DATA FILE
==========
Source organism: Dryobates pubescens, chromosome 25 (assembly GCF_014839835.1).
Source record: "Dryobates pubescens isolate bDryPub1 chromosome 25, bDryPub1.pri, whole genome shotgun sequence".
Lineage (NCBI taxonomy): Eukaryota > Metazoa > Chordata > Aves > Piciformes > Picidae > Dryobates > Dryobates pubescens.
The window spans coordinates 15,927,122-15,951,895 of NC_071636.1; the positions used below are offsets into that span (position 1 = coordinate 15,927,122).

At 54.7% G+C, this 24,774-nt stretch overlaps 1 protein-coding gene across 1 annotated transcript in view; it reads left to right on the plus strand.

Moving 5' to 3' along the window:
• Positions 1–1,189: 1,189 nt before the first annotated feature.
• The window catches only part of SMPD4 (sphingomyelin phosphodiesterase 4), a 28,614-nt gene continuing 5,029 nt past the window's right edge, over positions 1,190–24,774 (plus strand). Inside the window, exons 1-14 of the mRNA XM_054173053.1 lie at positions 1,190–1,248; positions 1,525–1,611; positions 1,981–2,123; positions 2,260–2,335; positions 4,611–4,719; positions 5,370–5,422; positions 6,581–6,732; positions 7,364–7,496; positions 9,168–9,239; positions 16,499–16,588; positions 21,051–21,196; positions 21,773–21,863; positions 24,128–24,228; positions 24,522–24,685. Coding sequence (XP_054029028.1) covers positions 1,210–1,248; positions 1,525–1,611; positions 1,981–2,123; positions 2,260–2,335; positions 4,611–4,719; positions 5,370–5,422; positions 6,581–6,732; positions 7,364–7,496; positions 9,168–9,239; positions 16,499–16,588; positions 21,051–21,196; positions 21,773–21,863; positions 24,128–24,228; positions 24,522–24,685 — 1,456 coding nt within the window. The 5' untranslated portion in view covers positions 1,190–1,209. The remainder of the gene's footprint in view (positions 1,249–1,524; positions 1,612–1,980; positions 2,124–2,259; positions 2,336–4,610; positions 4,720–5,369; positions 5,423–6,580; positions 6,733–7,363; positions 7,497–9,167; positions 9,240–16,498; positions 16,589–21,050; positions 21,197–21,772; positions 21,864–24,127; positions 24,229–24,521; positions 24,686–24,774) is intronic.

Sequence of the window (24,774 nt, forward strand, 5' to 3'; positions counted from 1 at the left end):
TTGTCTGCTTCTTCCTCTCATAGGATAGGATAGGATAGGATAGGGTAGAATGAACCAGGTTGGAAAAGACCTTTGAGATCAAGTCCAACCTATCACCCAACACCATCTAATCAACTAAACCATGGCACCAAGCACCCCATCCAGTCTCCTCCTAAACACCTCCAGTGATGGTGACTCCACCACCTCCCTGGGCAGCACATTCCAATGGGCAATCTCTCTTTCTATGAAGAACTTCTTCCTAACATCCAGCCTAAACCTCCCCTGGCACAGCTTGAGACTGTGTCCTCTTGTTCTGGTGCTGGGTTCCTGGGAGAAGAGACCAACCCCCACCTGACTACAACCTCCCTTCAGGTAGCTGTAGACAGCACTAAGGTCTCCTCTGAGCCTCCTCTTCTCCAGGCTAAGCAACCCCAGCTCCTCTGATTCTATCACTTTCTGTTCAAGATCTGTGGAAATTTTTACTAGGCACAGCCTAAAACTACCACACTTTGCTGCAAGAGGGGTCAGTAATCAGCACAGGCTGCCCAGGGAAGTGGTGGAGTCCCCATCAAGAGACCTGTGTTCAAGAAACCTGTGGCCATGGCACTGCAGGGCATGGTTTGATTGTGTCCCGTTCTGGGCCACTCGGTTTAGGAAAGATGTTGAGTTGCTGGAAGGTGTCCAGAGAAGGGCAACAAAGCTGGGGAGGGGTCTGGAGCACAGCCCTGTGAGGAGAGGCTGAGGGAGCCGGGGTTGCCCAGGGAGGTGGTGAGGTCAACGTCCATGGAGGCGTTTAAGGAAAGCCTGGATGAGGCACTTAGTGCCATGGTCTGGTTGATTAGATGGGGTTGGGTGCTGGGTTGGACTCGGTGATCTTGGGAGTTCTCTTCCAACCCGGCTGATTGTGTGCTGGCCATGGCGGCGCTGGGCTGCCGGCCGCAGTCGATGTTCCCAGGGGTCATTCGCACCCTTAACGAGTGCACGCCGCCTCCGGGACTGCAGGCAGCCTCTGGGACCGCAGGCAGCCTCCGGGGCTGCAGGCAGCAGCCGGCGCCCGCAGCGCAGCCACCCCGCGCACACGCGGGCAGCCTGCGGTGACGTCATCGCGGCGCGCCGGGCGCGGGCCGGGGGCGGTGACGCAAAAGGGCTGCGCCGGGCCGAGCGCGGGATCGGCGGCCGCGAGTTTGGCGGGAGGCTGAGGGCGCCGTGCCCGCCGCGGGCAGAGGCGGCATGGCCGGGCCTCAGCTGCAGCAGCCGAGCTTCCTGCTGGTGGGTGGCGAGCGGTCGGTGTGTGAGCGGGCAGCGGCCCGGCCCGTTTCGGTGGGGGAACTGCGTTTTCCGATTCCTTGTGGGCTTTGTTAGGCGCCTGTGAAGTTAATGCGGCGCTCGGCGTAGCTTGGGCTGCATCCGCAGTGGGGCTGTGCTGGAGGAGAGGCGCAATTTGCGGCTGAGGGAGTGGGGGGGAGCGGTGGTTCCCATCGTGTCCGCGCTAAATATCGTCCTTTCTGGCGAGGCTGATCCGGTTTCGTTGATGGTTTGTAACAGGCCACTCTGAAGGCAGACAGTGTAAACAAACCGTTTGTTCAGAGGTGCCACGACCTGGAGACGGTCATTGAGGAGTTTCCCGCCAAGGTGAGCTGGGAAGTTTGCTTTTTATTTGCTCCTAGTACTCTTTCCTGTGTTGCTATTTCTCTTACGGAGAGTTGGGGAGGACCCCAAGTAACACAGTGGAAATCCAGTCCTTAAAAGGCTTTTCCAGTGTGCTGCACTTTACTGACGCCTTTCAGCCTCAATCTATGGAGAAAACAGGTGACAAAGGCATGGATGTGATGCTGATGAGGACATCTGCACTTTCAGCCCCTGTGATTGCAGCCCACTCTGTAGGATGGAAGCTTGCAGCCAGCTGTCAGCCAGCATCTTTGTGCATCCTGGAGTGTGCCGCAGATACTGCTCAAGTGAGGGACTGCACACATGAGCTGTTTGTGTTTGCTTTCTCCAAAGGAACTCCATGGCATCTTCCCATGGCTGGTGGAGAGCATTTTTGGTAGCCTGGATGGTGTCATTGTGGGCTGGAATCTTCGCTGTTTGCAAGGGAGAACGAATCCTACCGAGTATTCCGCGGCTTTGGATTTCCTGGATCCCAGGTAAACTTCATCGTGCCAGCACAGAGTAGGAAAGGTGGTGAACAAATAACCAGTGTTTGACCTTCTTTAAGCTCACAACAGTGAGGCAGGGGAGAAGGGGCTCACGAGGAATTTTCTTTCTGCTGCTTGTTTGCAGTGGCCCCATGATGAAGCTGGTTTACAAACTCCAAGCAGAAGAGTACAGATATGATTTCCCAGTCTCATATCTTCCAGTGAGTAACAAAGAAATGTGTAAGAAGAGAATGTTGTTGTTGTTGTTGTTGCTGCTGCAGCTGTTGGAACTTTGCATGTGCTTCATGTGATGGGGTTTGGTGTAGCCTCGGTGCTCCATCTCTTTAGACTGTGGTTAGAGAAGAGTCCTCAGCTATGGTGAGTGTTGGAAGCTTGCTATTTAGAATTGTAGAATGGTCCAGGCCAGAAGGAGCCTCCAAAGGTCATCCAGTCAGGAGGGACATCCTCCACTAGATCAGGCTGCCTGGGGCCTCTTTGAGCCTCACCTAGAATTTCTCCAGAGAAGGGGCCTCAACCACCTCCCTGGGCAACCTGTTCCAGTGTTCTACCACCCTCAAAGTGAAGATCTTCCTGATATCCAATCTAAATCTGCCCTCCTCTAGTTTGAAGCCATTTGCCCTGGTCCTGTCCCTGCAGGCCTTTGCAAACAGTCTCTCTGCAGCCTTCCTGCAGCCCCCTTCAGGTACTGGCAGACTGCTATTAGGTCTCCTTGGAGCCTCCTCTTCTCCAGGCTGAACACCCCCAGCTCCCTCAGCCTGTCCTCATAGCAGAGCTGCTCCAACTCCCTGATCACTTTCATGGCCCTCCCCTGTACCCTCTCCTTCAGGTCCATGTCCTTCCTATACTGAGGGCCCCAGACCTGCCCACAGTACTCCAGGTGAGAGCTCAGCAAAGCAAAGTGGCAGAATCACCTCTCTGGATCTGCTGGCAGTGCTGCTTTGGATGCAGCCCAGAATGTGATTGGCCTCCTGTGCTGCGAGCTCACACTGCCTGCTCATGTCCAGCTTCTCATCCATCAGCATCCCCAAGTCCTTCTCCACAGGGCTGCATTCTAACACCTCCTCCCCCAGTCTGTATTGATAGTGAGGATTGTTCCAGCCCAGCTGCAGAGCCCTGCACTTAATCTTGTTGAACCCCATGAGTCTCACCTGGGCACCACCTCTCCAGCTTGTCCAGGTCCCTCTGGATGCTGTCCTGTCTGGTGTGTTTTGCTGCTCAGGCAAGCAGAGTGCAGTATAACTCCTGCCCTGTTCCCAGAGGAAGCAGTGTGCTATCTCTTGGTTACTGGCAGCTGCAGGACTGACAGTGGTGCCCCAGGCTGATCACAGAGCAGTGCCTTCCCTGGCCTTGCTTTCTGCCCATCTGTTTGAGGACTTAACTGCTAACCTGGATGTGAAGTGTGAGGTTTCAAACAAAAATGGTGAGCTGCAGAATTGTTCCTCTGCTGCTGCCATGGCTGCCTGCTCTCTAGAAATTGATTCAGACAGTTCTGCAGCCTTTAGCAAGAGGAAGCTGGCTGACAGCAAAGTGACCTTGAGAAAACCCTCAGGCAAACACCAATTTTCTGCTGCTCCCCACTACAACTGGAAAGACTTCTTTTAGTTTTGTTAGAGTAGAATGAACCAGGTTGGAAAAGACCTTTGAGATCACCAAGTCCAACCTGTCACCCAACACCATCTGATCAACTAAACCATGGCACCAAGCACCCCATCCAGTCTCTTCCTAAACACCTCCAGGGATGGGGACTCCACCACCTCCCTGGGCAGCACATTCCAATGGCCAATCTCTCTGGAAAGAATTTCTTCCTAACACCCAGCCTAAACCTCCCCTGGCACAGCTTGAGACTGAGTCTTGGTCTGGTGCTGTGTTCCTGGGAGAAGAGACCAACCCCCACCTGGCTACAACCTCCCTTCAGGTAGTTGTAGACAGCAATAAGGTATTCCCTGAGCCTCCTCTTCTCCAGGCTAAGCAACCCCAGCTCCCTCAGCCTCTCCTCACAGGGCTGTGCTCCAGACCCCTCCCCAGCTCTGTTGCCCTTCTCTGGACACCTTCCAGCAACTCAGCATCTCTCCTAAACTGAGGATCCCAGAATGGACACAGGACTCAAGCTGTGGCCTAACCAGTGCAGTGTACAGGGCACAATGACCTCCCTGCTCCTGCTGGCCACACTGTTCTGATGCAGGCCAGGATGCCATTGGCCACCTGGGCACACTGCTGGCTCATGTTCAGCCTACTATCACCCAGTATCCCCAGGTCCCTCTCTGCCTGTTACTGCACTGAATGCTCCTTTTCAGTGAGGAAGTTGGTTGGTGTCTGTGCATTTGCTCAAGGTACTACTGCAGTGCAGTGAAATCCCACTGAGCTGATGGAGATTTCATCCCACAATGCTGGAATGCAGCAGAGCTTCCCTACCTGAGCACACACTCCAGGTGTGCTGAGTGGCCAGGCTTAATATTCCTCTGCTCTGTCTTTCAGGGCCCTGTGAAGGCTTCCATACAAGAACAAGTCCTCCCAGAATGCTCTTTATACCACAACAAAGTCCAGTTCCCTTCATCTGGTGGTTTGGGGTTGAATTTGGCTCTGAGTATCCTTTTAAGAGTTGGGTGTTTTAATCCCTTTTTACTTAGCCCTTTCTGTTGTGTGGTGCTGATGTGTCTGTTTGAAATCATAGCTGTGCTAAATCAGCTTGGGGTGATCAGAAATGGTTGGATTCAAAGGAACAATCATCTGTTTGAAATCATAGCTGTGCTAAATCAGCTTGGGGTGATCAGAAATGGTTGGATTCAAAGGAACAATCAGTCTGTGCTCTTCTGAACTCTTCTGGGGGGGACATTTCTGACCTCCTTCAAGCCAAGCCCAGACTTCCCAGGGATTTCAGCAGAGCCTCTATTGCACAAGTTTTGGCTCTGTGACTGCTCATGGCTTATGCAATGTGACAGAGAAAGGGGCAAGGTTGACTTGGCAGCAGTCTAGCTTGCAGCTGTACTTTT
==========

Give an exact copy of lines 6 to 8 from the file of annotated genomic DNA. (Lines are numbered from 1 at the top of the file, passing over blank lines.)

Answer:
Moving 5' to 3' along the window:
• Positions 1–1,189: 1,189 nt before the first annotated feature.
• The window catches only part of SMPD4 (sphingomyelin phosphodiesterase 4), a 28,614-nt gene continuing 5,029 nt past the window's right edge, over positions 1,190–24,774 (plus strand). Inside the window, exons 1-14 of the mRNA XM_054173053.1 lie at positions 1,190–1,248; positions 1,525–1,611; positions 1,981–2,123; positions 2,260–2,335; positions 4,611–4,719; positions 5,370–5,422; positions 6,581–6,732; positions 7,364–7,496; positions 9,168–9,239; positions 16,499–16,588; positions 21,051–21,196; positions 21,773–21,863; positions 24,128–24,228; positions 24,522–24,685. Coding sequence (XP_054029028.1) covers positions 1,210–1,248; positions 1,525–1,611; positions 1,981–2,123; positions 2,260–2,335; positions 4,611–4,719; positions 5,370–5,422; positions 6,581–6,732; positions 7,364–7,496; positions 9,168–9,239; positions 16,499–16,588; positions 21,051–21,196; positions 21,773–21,863; positions 24,128–24,228; positions 24,522–24,685 — 1,456 coding nt within the window. The 5' untranslated portion in view covers positions 1,190–1,209. The remainder of the gene's footprint in view (positions 1,249–1,524; positions 1,612–1,980; positions 2,124–2,259; positions 2,336–4,610; positions 4,720–5,369; positions 5,423–6,580; positions 6,733–7,363; positions 7,497–9,167; positions 9,240–16,498; positions 16,589–21,050; positions 21,197–21,772; positions 21,864–24,127; positions 24,229–24,521; positions 24,686–24,774) is intronic.